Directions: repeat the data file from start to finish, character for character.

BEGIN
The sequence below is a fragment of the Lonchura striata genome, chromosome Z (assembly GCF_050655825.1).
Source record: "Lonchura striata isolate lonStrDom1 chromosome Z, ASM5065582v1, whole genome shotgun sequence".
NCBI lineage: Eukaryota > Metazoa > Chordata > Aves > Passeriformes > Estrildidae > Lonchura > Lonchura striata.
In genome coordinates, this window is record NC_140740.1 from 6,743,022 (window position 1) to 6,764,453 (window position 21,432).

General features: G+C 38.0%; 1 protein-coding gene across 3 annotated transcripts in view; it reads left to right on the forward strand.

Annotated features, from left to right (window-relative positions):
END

The sequence below is a fragment of the Lonchura striata genome, chromosome Z (assembly GCF_050655825.1).
Source record: "Lonchura striata isolate lonStrDom1 chromosome Z, ASM5065582v1, whole genome shotgun sequence".
NCBI lineage: Eukaryota > Metazoa > Chordata > Aves > Passeriformes > Estrildidae > Lonchura > Lonchura striata.
In genome coordinates, this window is record NC_140740.1 from 6,743,022 (window position 1) to 6,764,453 (window position 21,432).

General features: G+C 38.0%; 1 protein-coding gene across 3 annotated transcripts in view; it reads left to right on the forward strand.

Annotated features, from left to right (window-relative positions):